Unlike most other geeks I know today, I'm not a gamer, but I was in Nintendo's golden age. My mom bought me the original Nintendo and Zelda for my birthday, which totally sucked up much of my life until I was about 15; though, I haven't done much gaming since. It was one of my first passions that I geeked out on. I remember receiving the very first edition of Nintendo Power Magazine, I read it cover to cover the day it hit my mailbox. If my photography skills were as good as my gaming skills, you'd be able to see the high score in the image below.
I finished playing Final Fantasy about the same time my older brother got a car, at which time my new passion became car stereos. I transferred my subscription from Nintendo Power to Car Audio Magazine and spent my high school years designing speaker boxes and wiring up amps to speakers. I never accomplished anything truly amazing, and learned I wasn't a carpenter, but enjoyed traveling to shows and working at Circuit City selling and installing stereos while I was supposed to be going to class at Tallahassee Community College.
Still refusing to accept that I was a geek, as well as face the realities of adulthood, I sold my amps and woofers and used the money to buy an intake and header for my '88 Honda CRX SI. My best friend and I both preferred working on cars to going to class and we applied our ambitions to starting a small business -- and stopped going to class almost completely. This is when my geek status really started to bloom; I had no fear when it came to swapping car engines, rewiring cars to facilitate other ECUs and even mixed and matched gears to get the optimal ratios for racing our high revving Honda engines. It was tuning automobiles when I first realized what my high school friend's dad told me years ago was true: with the right tools and documentation, there was almost nothing I could not do. I believe this realization is the source of power of a true geek. It is the closest feeling I'll ever have to the one Neo experienced when he started to see The Matrix.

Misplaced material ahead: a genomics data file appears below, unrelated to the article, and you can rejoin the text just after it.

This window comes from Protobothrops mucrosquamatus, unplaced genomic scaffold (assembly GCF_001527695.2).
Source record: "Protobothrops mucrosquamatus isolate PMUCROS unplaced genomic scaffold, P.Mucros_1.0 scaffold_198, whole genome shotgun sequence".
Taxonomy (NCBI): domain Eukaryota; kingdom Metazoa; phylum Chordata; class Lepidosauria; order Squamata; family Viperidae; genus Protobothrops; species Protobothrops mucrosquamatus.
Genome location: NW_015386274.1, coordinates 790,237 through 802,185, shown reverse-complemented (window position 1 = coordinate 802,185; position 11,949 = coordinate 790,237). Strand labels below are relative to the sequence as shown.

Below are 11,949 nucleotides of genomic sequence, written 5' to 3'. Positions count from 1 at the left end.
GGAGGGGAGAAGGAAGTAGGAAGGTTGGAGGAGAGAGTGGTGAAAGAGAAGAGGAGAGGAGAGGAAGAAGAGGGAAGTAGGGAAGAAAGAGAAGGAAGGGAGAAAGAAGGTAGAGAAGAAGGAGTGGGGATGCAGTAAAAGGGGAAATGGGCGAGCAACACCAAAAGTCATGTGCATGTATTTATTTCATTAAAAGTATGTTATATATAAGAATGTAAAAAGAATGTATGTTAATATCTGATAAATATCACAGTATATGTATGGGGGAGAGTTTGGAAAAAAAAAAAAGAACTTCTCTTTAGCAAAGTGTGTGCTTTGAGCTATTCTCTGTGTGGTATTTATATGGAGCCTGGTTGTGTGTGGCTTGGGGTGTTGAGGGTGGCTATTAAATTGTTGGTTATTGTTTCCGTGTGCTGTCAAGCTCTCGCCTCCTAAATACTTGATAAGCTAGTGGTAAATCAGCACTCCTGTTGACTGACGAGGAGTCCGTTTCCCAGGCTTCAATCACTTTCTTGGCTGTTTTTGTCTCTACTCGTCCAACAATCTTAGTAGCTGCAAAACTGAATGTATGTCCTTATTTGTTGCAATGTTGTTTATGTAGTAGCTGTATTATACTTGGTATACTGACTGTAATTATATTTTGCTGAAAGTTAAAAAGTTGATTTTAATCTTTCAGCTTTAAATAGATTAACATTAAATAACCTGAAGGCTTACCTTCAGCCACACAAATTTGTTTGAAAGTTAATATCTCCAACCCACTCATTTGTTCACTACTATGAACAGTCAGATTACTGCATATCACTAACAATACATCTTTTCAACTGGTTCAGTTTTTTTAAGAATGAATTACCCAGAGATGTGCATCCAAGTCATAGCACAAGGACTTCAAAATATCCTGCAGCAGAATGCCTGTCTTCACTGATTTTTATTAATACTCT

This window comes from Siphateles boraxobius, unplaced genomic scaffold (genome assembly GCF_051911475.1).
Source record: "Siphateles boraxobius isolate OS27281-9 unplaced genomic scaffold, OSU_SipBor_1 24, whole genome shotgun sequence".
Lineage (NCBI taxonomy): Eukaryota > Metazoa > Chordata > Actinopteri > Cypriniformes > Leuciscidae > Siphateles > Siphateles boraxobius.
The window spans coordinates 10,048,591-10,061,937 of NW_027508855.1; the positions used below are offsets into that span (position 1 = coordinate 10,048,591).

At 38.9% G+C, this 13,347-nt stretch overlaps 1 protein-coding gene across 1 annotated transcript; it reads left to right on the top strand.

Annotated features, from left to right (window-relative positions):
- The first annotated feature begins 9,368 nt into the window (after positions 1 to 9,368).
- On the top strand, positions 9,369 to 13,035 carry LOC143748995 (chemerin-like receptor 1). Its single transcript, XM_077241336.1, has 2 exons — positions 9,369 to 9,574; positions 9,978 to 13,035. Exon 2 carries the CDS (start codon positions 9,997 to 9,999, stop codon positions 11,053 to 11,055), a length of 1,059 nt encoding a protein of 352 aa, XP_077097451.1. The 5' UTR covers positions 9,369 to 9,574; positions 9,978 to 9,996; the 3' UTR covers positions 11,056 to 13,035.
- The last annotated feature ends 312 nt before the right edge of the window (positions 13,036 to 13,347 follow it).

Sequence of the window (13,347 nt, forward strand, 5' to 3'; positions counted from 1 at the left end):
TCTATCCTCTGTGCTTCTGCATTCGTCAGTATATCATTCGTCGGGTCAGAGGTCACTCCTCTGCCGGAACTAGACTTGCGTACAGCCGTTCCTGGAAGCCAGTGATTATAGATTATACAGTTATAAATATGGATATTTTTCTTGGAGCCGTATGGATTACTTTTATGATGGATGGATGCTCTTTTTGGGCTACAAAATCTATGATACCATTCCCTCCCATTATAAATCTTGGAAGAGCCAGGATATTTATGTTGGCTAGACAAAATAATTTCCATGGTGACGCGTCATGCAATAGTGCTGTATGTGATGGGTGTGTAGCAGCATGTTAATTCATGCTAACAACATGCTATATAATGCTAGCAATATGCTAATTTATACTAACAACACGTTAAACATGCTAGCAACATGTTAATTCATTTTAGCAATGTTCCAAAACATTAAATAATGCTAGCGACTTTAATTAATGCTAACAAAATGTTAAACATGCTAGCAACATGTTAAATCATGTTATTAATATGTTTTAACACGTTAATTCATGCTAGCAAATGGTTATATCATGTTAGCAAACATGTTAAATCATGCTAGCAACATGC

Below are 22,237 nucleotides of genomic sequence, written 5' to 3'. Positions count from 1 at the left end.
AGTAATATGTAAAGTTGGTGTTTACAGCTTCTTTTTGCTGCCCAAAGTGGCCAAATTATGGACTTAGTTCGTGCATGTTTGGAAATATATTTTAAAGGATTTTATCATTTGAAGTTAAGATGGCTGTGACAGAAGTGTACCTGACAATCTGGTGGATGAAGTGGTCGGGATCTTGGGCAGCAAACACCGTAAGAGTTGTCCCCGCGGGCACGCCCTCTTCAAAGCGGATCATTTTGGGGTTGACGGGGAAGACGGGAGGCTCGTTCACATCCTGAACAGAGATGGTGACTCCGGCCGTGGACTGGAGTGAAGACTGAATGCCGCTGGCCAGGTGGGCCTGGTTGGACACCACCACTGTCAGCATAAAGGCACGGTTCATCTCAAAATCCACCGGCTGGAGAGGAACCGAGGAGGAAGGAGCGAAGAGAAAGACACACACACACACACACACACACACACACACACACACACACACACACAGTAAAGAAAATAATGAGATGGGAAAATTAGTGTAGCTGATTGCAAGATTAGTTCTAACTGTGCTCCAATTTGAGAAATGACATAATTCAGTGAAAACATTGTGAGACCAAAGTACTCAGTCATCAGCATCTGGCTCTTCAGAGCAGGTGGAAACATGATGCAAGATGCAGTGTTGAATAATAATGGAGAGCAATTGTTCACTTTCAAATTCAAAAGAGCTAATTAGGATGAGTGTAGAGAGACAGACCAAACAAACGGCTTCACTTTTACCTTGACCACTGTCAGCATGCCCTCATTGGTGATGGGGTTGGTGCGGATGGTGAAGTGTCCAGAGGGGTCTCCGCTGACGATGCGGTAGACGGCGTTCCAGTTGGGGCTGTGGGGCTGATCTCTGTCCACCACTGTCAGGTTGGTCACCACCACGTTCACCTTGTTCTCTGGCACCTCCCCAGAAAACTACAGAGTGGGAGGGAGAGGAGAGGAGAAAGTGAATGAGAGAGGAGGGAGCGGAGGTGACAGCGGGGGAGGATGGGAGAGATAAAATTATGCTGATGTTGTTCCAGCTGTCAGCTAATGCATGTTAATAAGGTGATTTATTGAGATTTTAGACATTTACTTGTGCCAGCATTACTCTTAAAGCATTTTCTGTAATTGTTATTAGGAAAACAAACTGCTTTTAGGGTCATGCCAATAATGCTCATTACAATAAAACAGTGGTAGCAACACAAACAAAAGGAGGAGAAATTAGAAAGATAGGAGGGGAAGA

Cars are fun, sure, but not even I could postpone my adulthood forever. I soon realized that turning wrenches wasn't the life for me, so I turned to my next passion -- computers. This time around I hit the books harder than ever, always went to class and ripped through thousand page Microsoft Press books like they were dime novels. I excelled at it for the same reason as my previous obsessions, because I really liked it. I did eventually earn my degree in Information Studies from Florida State University and my main gig is still in IT today.
I think the best way to ruin an avocation, though, is to turn it into your vocation. Lucky for me, a colleague and friend exposed me to the wonders of HDTVs, and my next passion. Our weekly talks about the development of the HDTV industry turned into a weekly podcast, and eventually, lead to my Contributing HD Editor status at Engadget. It's funny to find where your geekness will take you. You see, I've always struggled with the English language, both verbal and written -- certainly a result of growing up in a small hick town -- so learning to express myself in print at the level Engadget demands was a challenge. The skill, though, is one that I can apply to everything I do, no matter what my next passion may be. Speaking of which, I'm still looking. I suspect it'll be related to something one of my two small children will get involved in. Personally, I hope it is karting, but then again, who knows. The only thing I do know is that as long as I'm alive I'll geek out on something, and will love every minute of it.
Ben Drawbaugh can be found recording the Engadget HD Podcast live on Mondays, zipping around Tampa in his EK hatch, at a Buccaneers or Seminoles football game or on Twitter at @bjdraw.